belgian WWII a/c camo question

I have run across something odd that may be nothing, but I have noticed
that a restored Fairey Battle in Belgian markings and a early WWII era
color photograph of a Brewster B-339B seem to have a dark earthish
camoflage that seems more brown than what I have been lead to believe
what shade RAF Dark Earth was and the green
seems a little brighter than RAF dark green. Did Belgium have its own
camo color regulations? I have heard that Brit purchased planes
(Hurricane/Battle) came in
RAF Dark Earth/Dark Green but I am a little suspicious that perhaps
Belgium may have purchased A/C with their own camo criteria. I don't see
Belgium repainting the birds.
I know that Italian a/c were delivered in Italian camo but they were a
rather hurried purchase I think.
Anyone with the scoop on Beligan camo regs?
Al Sumrall
snipped-for-privacy@cox-internet.com
Reply to
old hoodoo
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The Buffalo was painted in approximations of the UK colours which varied noticably according to Dana Bell. The pictures I've seen certainly have more vivid colours as you've described. I could dig out the Dana Bell article if you'd like FS numbers. hth
The Keeper (of too much crap!)
Reply to
Keeper
Aha! Are you challenging me to a Crap-off? 8^)
(too much time and too many lives...)
According to Bell: "The Belgians had adopted RAF temperate land scheme before the war and appear to have requested Dark Earth, Dark Green, and aluminum colors on the Buffalos being built for them by Brewster in 1940." That's from Bell's treatise on "Export Colors" sold at the Virginia Beach Nationals.
In his article on Curtiss camouflage schemes in FSM 1-95 he mentions that the Dark Earth and Dark Green for RAF P-40's were approximations produced by Dupont. He states: "the Dark Earth was usually a shade similar to US Sand (AN 616, a little browner than FS 30279), the Dark Green resembled US Medium Green (AN 612, FS 34092.)"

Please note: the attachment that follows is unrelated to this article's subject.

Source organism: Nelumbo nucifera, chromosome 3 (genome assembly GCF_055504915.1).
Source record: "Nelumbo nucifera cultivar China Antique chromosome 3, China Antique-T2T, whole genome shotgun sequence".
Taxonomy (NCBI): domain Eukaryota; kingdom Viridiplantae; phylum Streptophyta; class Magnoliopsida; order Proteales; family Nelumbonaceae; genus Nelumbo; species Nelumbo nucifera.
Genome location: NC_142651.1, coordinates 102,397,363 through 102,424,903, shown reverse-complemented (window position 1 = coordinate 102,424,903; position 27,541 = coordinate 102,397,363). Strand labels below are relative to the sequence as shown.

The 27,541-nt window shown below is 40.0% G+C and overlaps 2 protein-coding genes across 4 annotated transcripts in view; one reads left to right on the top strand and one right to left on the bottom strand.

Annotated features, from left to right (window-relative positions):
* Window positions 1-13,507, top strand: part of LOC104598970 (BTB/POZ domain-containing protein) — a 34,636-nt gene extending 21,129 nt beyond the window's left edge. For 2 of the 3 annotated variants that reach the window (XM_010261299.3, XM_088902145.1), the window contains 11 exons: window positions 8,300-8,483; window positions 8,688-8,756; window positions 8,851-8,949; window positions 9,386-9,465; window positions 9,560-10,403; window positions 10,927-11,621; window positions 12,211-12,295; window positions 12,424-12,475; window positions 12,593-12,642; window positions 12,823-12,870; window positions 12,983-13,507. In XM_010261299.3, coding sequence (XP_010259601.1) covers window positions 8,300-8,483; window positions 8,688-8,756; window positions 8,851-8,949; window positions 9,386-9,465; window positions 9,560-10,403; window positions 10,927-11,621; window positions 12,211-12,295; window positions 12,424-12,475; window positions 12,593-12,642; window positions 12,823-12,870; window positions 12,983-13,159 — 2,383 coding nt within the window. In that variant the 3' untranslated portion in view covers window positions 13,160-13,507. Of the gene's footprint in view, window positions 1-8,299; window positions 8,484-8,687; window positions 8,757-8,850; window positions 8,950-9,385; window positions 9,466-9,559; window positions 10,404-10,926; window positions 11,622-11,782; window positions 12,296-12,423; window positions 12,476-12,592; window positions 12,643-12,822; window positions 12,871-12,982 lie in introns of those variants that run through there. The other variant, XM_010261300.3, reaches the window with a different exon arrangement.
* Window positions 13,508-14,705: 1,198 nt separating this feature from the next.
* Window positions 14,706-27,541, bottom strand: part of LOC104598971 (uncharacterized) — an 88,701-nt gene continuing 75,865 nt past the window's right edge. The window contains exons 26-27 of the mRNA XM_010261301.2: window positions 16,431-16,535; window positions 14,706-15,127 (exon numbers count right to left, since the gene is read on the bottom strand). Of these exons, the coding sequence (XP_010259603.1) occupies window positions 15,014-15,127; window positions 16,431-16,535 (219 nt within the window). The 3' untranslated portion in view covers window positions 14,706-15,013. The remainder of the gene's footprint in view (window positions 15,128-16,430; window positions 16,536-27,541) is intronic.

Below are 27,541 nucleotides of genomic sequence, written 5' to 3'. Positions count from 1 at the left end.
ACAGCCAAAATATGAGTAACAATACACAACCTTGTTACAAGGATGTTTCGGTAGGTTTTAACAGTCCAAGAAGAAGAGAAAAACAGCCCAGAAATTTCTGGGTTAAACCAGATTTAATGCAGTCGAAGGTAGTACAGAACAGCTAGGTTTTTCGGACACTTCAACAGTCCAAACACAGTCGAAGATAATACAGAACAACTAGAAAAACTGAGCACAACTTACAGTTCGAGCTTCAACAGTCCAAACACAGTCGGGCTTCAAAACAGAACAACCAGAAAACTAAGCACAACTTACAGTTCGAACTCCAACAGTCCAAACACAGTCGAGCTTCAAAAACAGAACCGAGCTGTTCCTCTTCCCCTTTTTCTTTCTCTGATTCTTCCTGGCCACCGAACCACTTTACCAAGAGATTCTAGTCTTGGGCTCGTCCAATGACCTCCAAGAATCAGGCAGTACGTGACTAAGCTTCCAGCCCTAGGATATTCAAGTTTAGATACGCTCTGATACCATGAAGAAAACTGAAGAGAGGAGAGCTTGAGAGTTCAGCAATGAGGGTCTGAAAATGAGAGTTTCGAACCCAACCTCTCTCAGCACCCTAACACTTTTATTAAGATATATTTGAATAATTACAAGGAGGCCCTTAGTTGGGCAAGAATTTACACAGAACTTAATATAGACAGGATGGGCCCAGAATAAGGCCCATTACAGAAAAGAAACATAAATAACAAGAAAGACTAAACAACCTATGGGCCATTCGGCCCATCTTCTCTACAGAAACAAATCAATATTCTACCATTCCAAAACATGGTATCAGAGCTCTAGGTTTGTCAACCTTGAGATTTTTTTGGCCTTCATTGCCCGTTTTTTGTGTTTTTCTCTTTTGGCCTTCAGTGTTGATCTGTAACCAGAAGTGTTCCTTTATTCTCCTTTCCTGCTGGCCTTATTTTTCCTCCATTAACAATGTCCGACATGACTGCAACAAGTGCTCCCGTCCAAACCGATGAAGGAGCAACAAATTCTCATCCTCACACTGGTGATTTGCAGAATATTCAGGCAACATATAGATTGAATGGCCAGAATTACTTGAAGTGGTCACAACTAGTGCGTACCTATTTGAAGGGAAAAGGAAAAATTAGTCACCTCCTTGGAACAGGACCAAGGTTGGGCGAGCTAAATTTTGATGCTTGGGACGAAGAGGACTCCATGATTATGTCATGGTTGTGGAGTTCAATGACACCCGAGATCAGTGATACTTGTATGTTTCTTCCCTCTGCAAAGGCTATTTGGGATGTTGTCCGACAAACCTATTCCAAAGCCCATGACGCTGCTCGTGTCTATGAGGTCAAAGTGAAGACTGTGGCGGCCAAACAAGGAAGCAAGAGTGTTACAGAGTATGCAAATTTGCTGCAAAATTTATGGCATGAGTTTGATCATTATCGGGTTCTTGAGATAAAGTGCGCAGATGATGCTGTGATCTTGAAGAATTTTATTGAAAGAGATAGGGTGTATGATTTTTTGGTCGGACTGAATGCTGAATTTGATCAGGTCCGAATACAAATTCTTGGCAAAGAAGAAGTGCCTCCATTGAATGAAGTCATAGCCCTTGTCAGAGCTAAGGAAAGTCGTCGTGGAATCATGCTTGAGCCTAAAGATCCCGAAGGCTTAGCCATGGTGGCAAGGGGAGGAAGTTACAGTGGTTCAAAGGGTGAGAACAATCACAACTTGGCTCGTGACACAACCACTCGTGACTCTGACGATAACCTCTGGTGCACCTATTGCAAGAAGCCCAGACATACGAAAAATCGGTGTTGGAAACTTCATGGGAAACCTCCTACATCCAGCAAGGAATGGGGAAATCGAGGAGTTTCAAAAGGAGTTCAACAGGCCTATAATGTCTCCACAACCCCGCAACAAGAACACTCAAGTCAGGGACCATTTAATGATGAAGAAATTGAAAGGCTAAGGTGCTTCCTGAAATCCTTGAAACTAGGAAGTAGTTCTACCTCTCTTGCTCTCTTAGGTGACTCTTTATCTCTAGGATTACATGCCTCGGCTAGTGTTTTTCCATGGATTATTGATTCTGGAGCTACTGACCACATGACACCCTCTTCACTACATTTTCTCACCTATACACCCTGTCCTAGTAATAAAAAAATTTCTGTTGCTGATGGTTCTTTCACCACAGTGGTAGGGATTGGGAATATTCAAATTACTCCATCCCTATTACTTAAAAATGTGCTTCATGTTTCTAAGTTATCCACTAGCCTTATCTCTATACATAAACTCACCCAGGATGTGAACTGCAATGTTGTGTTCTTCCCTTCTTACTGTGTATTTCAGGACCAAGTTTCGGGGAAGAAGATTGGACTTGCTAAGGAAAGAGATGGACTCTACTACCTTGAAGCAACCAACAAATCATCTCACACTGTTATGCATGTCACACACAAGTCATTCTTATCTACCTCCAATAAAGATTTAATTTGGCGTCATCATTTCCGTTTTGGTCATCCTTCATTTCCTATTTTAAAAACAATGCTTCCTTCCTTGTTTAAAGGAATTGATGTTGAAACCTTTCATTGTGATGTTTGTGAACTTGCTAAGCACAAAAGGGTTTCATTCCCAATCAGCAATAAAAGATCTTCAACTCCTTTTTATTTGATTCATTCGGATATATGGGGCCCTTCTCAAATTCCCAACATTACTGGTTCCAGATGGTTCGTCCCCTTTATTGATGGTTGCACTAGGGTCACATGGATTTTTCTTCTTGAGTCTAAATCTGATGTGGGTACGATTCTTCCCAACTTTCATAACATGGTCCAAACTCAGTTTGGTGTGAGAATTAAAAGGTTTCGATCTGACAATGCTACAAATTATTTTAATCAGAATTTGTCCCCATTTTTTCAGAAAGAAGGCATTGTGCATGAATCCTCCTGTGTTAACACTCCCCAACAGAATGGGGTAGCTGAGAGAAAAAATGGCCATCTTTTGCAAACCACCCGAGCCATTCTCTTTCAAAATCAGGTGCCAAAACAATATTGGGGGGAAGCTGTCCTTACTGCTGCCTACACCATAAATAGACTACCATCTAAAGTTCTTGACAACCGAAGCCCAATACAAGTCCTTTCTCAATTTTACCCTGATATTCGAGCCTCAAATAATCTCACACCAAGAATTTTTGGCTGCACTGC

Since these colors were lighter than the appearance on the Belgian machines it's tough to say what paint Brewster used. Most of the pictures of the Belgian machines are close ups of new machines. If they were taken with orthochromatic film rather than panchromatic film that might give a darker quality. There's a picture of a factory fresh machine on page 19 of the Squadron book that looks light and faded.
At this point the only conclusion I can reach is paint them British DE & DG. I'd darken them up a bit just to be comfortable. Until I get that time machine built there's not much more data I can provide. hth
The Keeper (of too much crap!)
Reply to
Keeper
I wonder why the Gladiators were painted in a real dark olive green. Was that just painted over the standard aluminium that RAF craft wore pre-war?
Bill Banaszak, MFE
Reply to
Mad-Modeller
Pre-war, most of the Belgian aircraft were painted initially in silver overall with black fuselage top. The color scheme changed to silver on the undersides and the lower half of the fuselage, the upper fuselage half and top side of the wings became dark olive green. The Gloster Gladiators were delivered in these last-mentioned colors. When war clouds thickened above continental Europe, urgent purchases were done and as such a bunch of Fiat CR.42's were delivered in standard Italian Air Force colours. The Fairey Battles retained RAF camouflage - reference to the rather bright colors in the initial posts concerns the aircraft as preserved in the Brussels Air Museum which, indeed, seems to have a rather vivid color scheme. Similarly, the Brewster Buffalo's were painted in an approximation of RAF colours - if these colors look different on contemporary pictures it is mostly due to the type of film used, certainly not because Belgium imposed its own paint regulations (in which case the Buffalo's would have been half silver + half olive green). I hope this helps you guys out !
Guido
Reply to
gvr
It does indeed. Thanks muchly Guido.
Bill Banaszak, MFE
Reply to
Mad-Modeller
Thanks!!!
Keeper wrote:
Reply to
old hoodoo
The Battles differed some from the stock British models. They weren't exactly 'off the shelf' something Airfix messed up on, among other things.
Bill Banaszak, MFE
Reply to
Mad-Modeller
From what I know belgian Hurricanes were as per RAF specs but were semi-gloss that is the difference in the pics.
Paolo
Reply to
Paolo

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